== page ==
Detoxification and Maintenance Treatment of Opiate Dependence
|For detoxification and maintenance of opiate dependence methadone should be administered in accordance with the treatment standards cited in 42 CFR Section 8.12, including limitations on unsupervised administration.|
The initial methadone dose should be administered, under supervision, when there are no signs of sedation or intoxication, and the patient shows symptoms of withdrawal. Initially, a single dose of 20 to 30 mg of methadone will often be sufficient to suppress withdrawal symptoms. The initial dose should not exceed 30 mg. If same-day dosing adjustments are to be made, the patient should be asked to wait 2 to 4 hours for further evaluation, when peak levels have been reached. An additional 5 to 10 mg of methadone may be provided if withdrawal symptoms have not been suppressed or if symptoms reappear. The total daily dose of methadone on the first day of treatment should not ordinarily exceed 40 mg. Dose adjustments should be made over the first week of treatment based on control of withdrawal symptoms at the time of expected peak activity (e.g., 2 to 4 hours after dosing). Dose adjustment should be cautious; deaths have occurred in early treatment due to the cumulative effects of the first several days' dosing. Patients should be reminded that the dose will “hold” for a longer period of time as tissue stores of methadone accumulate.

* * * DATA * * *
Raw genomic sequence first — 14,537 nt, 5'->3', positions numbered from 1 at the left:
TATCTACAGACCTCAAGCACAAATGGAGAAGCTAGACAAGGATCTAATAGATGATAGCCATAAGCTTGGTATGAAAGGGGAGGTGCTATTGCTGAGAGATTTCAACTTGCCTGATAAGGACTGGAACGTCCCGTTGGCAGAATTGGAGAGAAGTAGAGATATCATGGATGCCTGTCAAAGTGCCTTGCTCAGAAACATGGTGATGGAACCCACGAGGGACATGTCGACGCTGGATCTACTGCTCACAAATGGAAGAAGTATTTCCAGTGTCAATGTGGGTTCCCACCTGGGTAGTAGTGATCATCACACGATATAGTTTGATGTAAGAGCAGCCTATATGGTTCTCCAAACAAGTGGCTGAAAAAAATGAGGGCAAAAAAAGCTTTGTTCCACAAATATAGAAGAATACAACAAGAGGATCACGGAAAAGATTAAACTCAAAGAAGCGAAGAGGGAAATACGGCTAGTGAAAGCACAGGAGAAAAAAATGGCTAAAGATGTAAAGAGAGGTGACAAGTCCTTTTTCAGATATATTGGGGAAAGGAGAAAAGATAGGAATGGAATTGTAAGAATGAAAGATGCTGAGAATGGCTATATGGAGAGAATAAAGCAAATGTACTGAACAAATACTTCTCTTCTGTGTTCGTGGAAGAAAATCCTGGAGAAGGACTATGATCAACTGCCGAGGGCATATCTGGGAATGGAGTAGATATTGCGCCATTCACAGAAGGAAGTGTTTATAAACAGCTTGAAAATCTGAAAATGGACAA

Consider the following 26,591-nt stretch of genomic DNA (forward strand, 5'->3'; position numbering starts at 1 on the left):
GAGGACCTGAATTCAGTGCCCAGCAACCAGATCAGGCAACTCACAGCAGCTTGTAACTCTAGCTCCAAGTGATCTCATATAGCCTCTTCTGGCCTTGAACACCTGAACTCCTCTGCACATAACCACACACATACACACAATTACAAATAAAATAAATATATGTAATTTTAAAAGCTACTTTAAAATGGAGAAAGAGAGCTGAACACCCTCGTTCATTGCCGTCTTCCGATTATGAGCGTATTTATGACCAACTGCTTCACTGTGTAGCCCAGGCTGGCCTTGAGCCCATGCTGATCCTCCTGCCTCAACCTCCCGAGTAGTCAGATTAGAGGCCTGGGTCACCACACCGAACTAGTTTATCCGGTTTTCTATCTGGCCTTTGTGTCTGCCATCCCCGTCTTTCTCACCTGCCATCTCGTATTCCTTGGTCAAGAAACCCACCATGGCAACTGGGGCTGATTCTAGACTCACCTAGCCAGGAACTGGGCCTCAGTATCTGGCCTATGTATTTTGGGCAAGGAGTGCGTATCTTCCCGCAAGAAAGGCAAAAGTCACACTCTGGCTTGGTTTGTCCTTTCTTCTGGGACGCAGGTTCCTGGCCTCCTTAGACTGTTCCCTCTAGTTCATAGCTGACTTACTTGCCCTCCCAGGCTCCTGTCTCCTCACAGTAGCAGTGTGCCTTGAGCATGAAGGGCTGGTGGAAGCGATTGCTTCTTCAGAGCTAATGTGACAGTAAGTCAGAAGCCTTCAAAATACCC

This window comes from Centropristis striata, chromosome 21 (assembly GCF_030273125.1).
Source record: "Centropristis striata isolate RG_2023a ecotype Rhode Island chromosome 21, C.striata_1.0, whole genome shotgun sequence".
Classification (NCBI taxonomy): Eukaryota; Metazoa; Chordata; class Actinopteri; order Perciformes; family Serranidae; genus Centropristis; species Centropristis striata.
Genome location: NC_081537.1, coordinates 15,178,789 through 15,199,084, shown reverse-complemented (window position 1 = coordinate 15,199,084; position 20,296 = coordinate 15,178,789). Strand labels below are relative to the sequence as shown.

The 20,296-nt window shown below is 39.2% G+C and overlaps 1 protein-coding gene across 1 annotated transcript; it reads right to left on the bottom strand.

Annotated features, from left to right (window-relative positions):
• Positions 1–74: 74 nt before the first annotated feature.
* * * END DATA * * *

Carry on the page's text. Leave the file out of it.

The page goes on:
Initial doses should be lower for patients whose tolerance is expected to be low at treatment entry. Loss of tolerance should be considered in any patient who has not taken opioids for more than 5 days. Initial doses should not be determined by previous treatment episodes or dollars spent per day on illicit drug use.
For Short-Term Detoxification
For patients preferring a brief course of stabilization followed by a period of medically supervised withdrawal, it is generally recommended that the patient be titrated to a total daily dose of about 40 mg in divided doses to achieve an adequate stabilizing level. Stabilization can be continued for 2 to 3 days, after which the dose of methadone should be gradually decreased. The rate at which methadone is decreased should be determined separately for each patient. The dose of methadone can be decreased on a daily basis or at 2-day intervals, but the amount of intake should remain sufficient to keep withdrawal symptoms at a tolerable level. In hospitalized patients, a daily reduction of 20% of the total daily dose may be tolerated. In ambulatory patients, a somewhat slower schedule may be needed.
For Maintenance Treatment
Patients in maintenance treatment should be titrated to a dose at which opioid symptoms are prevented for 24 hours, drug hunger or craving is reduced, the euphoric effects of self- administered opioids are blocked or attenuated, and the patient is tolerant to the sedative effects of methadone. Most commonly, clinical stability is achieved at doses between 80 to 120 mg/day.
For Medically Supervised Withdrawal After a Period of Maintenance Treatment
There is considerable variability in the appropriate rate of methadone taper in patients choosing medically supervised withdrawal from methadone treatment. It is generally suggested that dose reductions should be less than 10% of the established tolerance or maintenance dose, and that 10 to 14-day intervals should elapse between dose reductions. Patients should be apprised of the high risk of relapse to illicit drug use associated with discontinuation of methadone maintenance treatment.